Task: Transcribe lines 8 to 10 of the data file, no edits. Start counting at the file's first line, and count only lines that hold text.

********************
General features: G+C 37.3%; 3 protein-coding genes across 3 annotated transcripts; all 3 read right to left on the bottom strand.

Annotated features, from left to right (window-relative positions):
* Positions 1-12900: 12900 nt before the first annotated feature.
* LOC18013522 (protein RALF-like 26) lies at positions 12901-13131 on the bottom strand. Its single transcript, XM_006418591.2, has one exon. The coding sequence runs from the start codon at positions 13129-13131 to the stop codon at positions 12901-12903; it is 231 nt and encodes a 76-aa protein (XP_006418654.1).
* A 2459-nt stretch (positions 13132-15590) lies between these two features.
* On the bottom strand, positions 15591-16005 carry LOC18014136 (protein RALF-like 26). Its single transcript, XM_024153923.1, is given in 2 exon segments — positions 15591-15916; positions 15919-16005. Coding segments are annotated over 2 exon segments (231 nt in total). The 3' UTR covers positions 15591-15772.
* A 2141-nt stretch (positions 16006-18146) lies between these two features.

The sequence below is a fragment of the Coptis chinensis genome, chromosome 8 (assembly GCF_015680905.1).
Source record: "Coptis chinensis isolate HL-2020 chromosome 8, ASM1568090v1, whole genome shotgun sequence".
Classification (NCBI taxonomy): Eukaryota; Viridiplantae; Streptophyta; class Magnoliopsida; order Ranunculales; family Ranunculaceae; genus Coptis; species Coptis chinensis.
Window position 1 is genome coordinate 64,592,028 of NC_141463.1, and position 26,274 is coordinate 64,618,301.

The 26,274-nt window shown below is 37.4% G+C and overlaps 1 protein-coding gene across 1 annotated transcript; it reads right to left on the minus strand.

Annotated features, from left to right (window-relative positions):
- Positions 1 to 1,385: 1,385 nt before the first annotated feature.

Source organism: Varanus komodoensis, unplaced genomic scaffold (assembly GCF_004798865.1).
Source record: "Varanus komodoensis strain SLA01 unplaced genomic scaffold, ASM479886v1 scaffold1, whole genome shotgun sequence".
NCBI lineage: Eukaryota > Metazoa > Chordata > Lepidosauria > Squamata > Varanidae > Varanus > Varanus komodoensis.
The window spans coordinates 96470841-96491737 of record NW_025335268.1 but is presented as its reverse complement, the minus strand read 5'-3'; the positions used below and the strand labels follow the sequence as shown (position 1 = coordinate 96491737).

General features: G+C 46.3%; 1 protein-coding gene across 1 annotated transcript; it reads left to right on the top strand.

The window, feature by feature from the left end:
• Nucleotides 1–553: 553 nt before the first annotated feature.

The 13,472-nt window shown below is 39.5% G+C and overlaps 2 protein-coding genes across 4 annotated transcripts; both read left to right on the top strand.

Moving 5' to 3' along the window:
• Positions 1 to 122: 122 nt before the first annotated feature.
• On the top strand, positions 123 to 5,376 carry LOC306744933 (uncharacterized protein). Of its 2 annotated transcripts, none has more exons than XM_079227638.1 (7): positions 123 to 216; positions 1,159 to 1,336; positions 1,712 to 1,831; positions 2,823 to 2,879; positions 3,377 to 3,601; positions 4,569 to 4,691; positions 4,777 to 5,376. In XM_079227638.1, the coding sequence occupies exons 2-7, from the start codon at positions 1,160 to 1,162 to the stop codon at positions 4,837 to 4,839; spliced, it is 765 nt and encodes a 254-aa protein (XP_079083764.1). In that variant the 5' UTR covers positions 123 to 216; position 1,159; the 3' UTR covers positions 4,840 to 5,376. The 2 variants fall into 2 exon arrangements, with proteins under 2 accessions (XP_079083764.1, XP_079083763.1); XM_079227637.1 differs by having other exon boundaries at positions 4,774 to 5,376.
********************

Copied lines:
The sequence below is a fragment of the Coptis chinensis genome, chromosome 8 (assembly GCF_015680905.1).
Source record: "Coptis chinensis isolate HL-2020 chromosome 8, ASM1568090v1, whole genome shotgun sequence".
Classification (NCBI taxonomy): Eukaryota; Viridiplantae; Streptophyta; class Magnoliopsida; order Ranunculales; family Ranunculaceae; genus Coptis; species Coptis chinensis.